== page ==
What I’ve noticed is that, for the first couple of years, you don’t really think about coping, you just think about getting your head down and doing the work and I think that’s true pretty much for every business. It doesn’t matter what industry you’re in but during the first three years of running a business it’s a slog and you’re trying to establish yourself, create processes and do whatever it takes. After Series A, my job became less about the number of hours I worked and how this correlated with output and rather more about the number of good decisions I made and how this then correlated with output. I came to this realisation when I started working with a coach, who started taking me through the process of going from a Founder to a CEO. As part of that transition, you start to understand that you do need to take care of yourself, from a physical, mental and emotional perspective, to be best placed to make the right decisions.
You also need to be able to disconnect every once in a while and take two or three days to disengage with the world. I also try to limit the amount of decisions that I have to make. It’s a bit silly, but for the last year I wore pretty much the same thing everyday, usually just jeans and a t-shirt, to simplify things. Also, as I split my time between Lisbon and San Francisco, it means I have the same wardrobe in both places, so I don’t have to think about what to pack when I’m travelling, again reducing the amount of decisions I need to make. More recently, this simplification of decision making has positively impacted my ability to manage the business and be more present.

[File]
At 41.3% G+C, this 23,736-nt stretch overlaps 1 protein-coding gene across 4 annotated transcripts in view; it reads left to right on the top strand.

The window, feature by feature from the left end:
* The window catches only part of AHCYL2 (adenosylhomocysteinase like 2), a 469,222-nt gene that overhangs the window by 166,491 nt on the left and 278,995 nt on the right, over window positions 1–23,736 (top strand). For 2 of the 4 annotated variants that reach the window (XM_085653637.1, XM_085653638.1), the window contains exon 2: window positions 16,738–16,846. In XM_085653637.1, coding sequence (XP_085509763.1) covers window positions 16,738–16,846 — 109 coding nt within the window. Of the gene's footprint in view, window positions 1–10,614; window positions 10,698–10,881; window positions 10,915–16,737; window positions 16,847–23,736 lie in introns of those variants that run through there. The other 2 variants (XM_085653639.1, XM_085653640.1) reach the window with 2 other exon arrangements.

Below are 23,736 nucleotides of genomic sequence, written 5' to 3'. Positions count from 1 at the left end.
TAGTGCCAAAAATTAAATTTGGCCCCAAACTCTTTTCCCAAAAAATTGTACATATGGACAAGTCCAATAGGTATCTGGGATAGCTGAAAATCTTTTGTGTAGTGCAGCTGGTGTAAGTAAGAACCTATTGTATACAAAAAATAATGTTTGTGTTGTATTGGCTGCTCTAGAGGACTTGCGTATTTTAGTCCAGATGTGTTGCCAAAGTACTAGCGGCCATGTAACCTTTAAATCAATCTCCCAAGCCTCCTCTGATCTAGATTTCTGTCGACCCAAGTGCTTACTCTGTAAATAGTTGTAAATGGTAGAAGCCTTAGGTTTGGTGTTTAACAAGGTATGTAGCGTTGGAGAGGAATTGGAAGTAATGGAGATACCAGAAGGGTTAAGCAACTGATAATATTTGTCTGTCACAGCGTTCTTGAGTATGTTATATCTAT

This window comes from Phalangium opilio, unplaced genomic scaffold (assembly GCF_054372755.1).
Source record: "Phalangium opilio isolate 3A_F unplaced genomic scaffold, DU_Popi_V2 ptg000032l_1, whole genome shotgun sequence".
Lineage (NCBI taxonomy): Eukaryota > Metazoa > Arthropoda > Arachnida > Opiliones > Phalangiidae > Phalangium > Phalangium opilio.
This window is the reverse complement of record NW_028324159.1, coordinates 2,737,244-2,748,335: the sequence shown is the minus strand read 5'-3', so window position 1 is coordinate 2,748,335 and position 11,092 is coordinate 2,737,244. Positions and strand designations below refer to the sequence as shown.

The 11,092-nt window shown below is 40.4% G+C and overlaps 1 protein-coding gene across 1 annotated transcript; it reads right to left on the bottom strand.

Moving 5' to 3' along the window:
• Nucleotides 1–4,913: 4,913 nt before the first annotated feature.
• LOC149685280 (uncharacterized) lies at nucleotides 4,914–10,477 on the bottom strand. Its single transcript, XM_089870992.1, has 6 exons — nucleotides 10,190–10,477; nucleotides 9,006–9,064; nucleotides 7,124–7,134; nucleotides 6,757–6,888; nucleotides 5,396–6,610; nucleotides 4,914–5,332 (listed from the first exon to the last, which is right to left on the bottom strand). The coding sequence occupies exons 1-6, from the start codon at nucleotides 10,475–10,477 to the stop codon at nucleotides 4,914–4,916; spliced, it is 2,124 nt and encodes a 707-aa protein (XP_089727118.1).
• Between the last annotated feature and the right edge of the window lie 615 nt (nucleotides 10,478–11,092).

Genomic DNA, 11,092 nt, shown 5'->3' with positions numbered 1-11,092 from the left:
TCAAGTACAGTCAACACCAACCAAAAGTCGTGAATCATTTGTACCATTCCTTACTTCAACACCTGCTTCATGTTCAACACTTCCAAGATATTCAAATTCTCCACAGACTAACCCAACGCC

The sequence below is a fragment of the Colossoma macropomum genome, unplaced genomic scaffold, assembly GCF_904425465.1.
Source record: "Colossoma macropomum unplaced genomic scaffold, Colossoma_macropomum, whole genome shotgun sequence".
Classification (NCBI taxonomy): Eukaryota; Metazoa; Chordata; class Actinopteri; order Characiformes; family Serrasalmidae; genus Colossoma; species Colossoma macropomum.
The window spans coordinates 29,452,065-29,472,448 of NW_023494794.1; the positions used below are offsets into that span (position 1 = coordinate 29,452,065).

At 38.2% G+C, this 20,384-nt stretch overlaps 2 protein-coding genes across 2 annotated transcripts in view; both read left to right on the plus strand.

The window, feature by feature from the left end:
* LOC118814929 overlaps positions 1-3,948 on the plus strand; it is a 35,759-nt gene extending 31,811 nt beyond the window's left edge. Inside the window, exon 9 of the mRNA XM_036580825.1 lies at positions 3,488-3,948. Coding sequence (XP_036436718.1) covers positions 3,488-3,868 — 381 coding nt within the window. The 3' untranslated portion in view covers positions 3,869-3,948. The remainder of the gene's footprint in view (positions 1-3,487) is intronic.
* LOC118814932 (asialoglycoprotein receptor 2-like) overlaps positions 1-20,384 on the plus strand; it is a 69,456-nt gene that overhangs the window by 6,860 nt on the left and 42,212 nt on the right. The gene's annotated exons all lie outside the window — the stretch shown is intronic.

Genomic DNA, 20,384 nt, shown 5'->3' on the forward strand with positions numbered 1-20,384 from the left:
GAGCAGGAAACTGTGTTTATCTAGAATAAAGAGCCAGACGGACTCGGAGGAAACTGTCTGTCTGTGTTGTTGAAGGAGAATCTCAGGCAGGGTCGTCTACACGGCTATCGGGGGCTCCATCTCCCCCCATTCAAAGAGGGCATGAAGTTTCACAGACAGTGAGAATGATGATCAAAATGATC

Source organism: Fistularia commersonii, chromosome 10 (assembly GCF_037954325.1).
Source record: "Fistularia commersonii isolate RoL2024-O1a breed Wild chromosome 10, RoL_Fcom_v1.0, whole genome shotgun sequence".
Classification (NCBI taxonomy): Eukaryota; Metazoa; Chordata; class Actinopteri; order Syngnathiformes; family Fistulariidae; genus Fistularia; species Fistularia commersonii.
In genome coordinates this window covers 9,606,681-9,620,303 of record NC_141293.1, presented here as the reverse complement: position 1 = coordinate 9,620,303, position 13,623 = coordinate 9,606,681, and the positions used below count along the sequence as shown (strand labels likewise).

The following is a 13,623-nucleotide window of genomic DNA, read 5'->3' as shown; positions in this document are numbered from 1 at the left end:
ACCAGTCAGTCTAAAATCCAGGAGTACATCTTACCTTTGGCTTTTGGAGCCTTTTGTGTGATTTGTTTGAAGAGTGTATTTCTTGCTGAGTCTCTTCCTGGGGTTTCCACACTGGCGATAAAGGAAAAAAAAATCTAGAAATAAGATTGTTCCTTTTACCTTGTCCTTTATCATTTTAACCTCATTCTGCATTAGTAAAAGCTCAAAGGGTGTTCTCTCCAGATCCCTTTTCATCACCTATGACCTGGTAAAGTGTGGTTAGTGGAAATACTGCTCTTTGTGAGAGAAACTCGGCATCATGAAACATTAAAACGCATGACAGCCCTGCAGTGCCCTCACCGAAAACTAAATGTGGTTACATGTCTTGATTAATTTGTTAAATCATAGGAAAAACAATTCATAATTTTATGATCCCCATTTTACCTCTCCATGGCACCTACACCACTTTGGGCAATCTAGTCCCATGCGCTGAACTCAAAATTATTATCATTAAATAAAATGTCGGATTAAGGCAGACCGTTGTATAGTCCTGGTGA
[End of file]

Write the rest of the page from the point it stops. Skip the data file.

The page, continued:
The other important thing is to not feel guilty for having fun. This sometimes feels controversial because you do have this tendency to feel that running a startup is supposed to be hard, and it is hard. It feels like if you’re not miserable, then you’re doing something wrong, so there’s a bit of self discovery to do there. But hard work and misery don’t have to go hand-in-hand; the more you enjoy what you do, the better you get at what you do. Being miserable is not sustainable but working hard and having fun is.
How important are the people on the journey with you?